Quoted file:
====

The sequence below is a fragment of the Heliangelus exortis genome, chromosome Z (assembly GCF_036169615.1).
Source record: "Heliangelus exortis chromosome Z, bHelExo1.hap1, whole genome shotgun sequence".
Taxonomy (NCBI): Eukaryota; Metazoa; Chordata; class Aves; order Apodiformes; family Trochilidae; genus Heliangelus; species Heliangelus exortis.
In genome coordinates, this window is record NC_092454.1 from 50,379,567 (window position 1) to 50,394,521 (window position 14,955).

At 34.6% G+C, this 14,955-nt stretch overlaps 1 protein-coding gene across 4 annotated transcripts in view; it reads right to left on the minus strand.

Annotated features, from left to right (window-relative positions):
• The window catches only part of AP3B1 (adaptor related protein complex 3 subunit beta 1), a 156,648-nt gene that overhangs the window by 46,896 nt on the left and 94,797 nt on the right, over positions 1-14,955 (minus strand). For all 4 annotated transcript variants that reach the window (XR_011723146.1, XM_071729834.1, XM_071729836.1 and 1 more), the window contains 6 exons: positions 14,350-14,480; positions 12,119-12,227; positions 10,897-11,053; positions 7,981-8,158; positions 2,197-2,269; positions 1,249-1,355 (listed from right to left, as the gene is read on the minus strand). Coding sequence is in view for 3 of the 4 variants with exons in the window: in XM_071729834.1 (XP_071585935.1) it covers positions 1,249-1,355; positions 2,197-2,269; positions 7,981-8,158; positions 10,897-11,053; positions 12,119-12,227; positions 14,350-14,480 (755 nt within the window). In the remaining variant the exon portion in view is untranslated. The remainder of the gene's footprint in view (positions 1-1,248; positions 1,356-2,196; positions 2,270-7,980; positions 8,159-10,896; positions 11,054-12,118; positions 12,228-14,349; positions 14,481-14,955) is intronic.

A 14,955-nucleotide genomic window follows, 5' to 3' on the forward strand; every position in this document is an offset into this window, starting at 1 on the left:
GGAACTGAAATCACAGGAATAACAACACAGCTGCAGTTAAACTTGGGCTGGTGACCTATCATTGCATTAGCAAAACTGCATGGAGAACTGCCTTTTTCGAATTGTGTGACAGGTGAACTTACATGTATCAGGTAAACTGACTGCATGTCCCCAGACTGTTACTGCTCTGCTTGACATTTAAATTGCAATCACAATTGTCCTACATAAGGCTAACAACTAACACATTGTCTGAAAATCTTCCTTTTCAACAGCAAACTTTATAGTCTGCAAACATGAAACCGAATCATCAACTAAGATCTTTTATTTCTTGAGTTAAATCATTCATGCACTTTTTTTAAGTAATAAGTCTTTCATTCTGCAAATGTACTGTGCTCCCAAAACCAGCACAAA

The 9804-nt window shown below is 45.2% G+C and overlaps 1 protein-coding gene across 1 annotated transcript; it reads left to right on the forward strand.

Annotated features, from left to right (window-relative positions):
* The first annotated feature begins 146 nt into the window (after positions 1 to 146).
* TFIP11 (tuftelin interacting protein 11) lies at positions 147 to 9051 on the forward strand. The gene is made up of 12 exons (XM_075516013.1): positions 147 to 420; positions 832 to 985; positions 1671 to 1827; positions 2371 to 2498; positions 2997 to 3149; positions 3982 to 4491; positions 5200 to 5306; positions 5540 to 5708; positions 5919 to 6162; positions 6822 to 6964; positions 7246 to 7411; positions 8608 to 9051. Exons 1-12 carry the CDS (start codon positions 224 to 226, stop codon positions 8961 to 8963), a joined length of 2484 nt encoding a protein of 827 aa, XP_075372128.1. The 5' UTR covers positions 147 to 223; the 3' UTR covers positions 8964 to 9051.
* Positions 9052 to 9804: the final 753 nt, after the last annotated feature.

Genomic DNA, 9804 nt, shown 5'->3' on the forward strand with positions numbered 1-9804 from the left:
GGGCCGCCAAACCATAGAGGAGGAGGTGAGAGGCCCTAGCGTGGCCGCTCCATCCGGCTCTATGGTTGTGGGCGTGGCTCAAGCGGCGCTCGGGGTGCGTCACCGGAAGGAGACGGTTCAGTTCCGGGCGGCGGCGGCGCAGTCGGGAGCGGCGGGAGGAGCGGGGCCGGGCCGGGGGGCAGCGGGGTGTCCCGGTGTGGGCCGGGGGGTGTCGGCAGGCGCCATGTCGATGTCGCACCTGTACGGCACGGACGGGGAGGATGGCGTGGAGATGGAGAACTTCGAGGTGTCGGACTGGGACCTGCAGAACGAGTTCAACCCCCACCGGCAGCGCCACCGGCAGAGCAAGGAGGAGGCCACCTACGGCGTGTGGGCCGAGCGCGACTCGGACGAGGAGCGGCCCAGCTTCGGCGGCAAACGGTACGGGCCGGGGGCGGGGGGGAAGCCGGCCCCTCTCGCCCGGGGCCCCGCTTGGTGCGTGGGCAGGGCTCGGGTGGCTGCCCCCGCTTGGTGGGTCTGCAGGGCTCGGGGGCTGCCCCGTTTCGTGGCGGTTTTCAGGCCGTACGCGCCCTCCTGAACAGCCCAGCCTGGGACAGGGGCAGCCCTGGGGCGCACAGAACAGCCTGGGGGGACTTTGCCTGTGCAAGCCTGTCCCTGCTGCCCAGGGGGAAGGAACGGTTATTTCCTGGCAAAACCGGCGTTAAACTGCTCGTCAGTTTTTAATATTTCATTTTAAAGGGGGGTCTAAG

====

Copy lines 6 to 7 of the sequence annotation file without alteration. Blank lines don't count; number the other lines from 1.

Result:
Annotated features, from left to right (window-relative positions):
• The window catches only part of AP3B1 (adaptor related protein complex 3 subunit beta 1), a 156,648-nt gene that overhangs the window by 46,896 nt on the left and 94,797 nt on the right, over positions 1-14,955 (minus strand). For all 4 annotated transcript variants that reach the window (XR_011723146.1, XM_071729834.1, XM_071729836.1 and 1 more), the window contains 6 exons: positions 14,350-14,480; positions 12,119-12,227; positions 10,897-11,053; positions 7,981-8,158; positions 2,197-2,269; positions 1,249-1,355 (listed from right to left, as the gene is read on the minus strand). Coding sequence is in view for 3 of the 4 variants with exons in the window: in XM_071729834.1 (XP_071585935.1) it covers positions 1,249-1,355; positions 2,197-2,269; positions 7,981-8,158; positions 10,897-11,053; positions 12,119-12,227; positions 14,350-14,480 (755 nt within the window). In the remaining variant the exon portion in view is untranslated. The remainder of the gene's footprint in view (positions 1-1,248; positions 1,356-2,196; positions 2,270-7,980; positions 8,159-10,896; positions 11,054-12,118; positions 12,228-14,349; positions 14,481-14,955) is intronic.